The Trip There RSS feed for this section

The trip there and first impressions upon arriving

Egypt flag

Soldiers with Guns

 

 

I went to Egypt only one year after Anwar Sadat was assassinated.  Security was very tight.  I remember walking down the steps from the plane to the tarmac and seeing soldiers with guns at the bottom!  On the drive to the pension where we spent our first night in country before meeting our families the next morning, more armed soldiers were positioned behind sandbags in windows along the thoroughfare.

I remember wondering if I could handle living in such a place.  That memory overshadows actually meeting my host family the next morning.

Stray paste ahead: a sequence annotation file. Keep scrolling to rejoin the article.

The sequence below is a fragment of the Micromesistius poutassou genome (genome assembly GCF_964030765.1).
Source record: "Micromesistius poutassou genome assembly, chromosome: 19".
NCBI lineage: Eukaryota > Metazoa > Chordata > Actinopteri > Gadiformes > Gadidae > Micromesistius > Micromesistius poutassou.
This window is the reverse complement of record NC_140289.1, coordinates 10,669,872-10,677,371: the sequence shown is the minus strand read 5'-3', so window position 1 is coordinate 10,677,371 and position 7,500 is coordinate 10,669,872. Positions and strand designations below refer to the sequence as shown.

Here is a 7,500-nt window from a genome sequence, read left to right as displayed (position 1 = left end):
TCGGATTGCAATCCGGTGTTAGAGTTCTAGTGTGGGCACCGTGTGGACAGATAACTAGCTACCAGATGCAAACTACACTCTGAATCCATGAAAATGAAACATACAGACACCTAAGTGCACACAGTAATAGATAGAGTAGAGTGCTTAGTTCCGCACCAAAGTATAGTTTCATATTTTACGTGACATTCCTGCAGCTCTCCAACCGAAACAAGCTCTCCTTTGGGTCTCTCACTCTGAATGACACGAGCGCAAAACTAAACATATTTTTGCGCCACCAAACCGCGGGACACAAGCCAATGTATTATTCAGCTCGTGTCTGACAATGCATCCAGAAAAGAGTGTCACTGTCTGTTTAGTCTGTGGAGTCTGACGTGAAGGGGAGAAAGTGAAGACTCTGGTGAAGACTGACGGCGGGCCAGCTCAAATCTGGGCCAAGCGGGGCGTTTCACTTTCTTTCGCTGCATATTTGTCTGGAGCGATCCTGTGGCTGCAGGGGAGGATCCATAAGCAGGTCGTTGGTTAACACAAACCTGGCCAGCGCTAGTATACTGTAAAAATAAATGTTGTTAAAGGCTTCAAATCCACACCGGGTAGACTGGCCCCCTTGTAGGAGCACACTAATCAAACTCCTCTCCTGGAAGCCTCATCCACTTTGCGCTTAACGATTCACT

Menachem Begin, Jimmy Carter und Anwar Sadat i...

Menachem Begin, Jimmy Carter and Anwar Sadat in Camp David (Photo credit: Wikipedia)

Flag of Japan

Felt like a Celebrity

 

 

It was my first time really away from home.  It was exciting!  I was never the homesick type of kid.  I was eager.  I was willing to try everything once [although] I didn’t like everything I tried.  I embraced it all.  I tried to be respectful to customs.

 

They sent us to Seattle first with hundreds of YFU kids there [for a weekend] orientation.  That was sort of like a summer camp, getting to know the kids and learning all the rules and regulations.  In Tokyo, the next day, I got on the bullet train to Hiroshima and that’s when I met the family.

 

Bullet train, Mt. Fuji

Bullet train, Mt. Fuji